Sunday, May 07, 2017

19% Kerala's Hindu women suffer sexual violence, as against 13% Muslim and 14% Christian: World Bank study

By Rajiv Shah
A recent World Bank report on gender-based violence in Kerala, the state known for its best social indicators across India, has shockingly found that there is a much higher underreporting of incidence of sexual violence among Hindus compared to the state's two other major religious groups – Muslim and Christian.
As against the average of 9 per cent underreporting across all religions, the report finds, the underreporting is 10 per cent among Hindu, but 8 per cent each for Muslims and Christians.
In a further breakup, the research team led by George Joseph, a senior economist with the World Bank, says that among Hindu females, the underreporting is to the tune of 13 per cent, as against 10 per cent among Muslim females and 9 per cent among Christian females.
The researchers have calculated incidence of lifetime domestic violence in Kerala by comparing what individuals have to say in direct questioning with what they call the “list direct randomization method.”
An alternative to the method of direct questioning, under list randomization, respondents are given a set of true-false statements that are both relevant and inoffensive to the respondents’ socio-economic or political context to ascertain their attitude towards a particular issue.
The report, titled “Underreporting of Gender-Based Violence in Kerala, India: An Application of the List Randomization Method”, the researchers find that, overall, under list randomization, 15 per cent respondents said there is sexual violence, as against just 5.6 percent in direct questioning, which “indicates a 9.4 per cent underreporting.”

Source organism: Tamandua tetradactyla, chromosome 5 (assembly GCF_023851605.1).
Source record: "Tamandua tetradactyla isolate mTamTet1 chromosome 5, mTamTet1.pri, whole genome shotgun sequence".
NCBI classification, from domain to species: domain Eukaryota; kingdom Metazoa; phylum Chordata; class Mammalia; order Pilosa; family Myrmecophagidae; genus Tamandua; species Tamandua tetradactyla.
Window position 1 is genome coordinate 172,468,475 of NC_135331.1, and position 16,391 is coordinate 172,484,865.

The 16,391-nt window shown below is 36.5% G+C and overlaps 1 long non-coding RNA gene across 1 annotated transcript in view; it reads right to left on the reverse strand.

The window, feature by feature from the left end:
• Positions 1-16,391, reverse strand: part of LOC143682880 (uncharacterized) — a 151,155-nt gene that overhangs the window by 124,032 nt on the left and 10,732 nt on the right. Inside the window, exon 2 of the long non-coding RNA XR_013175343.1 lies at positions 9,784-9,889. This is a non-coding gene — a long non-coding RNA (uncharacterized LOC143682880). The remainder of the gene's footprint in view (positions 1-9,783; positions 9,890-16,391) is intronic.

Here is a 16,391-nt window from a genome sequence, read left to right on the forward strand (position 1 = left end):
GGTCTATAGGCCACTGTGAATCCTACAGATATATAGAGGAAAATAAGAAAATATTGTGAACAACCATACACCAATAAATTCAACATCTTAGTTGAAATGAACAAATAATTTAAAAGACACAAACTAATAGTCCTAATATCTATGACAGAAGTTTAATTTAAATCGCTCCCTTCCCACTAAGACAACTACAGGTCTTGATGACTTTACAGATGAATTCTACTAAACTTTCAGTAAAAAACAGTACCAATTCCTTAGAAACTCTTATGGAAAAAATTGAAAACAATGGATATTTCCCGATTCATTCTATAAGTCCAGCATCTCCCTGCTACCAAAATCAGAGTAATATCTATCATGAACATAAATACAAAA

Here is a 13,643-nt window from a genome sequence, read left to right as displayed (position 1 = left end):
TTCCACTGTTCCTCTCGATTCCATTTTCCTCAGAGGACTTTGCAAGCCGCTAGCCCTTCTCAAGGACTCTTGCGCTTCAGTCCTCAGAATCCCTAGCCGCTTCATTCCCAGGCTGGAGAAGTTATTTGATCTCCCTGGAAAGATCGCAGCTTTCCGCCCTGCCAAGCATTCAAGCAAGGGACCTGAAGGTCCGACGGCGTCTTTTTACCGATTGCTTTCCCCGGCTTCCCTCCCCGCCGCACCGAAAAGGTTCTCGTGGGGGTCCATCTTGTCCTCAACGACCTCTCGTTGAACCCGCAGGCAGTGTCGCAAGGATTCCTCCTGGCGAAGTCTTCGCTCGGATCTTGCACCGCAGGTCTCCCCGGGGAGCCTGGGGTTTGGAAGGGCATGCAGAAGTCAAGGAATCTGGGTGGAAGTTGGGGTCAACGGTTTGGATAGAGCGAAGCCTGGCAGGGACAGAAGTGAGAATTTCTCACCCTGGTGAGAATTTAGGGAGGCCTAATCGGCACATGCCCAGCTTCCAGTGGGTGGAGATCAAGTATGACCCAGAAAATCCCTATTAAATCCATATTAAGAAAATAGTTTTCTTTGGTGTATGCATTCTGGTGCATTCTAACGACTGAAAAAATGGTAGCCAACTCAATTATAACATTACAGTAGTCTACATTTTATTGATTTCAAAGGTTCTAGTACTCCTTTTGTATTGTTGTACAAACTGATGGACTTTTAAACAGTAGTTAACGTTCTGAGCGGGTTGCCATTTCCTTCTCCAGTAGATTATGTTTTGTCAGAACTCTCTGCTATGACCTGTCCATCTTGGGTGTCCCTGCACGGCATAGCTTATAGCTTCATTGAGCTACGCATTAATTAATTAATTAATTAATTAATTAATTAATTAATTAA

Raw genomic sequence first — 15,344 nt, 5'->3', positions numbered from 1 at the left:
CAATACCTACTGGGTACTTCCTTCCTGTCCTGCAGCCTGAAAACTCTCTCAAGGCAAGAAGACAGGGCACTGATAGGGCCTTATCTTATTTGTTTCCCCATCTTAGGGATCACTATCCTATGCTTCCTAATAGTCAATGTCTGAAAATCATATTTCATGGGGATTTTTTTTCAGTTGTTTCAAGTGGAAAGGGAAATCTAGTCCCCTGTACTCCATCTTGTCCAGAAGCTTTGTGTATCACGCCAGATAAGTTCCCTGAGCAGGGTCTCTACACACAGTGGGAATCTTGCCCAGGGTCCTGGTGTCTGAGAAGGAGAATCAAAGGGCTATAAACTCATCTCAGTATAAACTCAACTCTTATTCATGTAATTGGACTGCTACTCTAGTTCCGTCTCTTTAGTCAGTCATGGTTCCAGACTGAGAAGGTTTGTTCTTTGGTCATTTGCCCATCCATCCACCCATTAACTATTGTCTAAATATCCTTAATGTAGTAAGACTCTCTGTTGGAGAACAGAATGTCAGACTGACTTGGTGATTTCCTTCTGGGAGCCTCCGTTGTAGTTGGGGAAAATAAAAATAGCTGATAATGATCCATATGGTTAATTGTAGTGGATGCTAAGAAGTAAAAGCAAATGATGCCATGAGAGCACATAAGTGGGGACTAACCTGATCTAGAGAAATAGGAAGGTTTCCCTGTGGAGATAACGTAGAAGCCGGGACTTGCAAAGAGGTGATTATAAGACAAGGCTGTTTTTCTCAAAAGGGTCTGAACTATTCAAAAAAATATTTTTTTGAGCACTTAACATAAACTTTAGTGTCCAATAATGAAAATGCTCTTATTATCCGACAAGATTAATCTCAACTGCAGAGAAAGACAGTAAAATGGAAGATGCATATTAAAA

However, the researchers find that a whopping19 per cent Hindus females report domestic violence as against 12 per cent males under the list randomization method. Under direct questioning, 6 per cent Hindu females and 6 per cent Hindu males report sexual violence.
Among the Muslims females, under the list randomization method, 13 per cent report domestic violence, as against 11 per cent males. As for direct questioning, it is 5 per cent for Muslim females and 6 per cent for Muslim males.
And as for Christians, 14 per cent females reported domestic violence under list randomization method, as against 11 per cent males, though under direct questioning, it was five per cent for both males and females.
The researchers quote the National Family Health Survey of India (2005-06) to point out that the percentage of ever-married women, who have experienced physical violence at the hands of their husbands in Kerala, is 15.3 percent, compared to 35.1 percent for India as a whole.
The report is significant against the backdrop of the fact that Kerala, to quote the researchers, has “a favorable female sex ratio of 1,058 females to 1,000 males compared to India’s 933, a high female literacy rate of 92.1 percent compared to India’s 65.5 percent, and a high female life expectancy rate of 77 years compared to the national 67.7 years.”
“Quite surprisingly”, the report says, “Underreporting in the case of domestic violence tends to be highest among the professionally educated who typically hold medical, engineering, or management degrees, followed by the least educated group with an educational attainment of secondary school and below.”
“In particular, both women and men with professional degrees have the highest rate of underreporting, with men having at least a marginally higher rate of underreporting than women in this category”, it adds.

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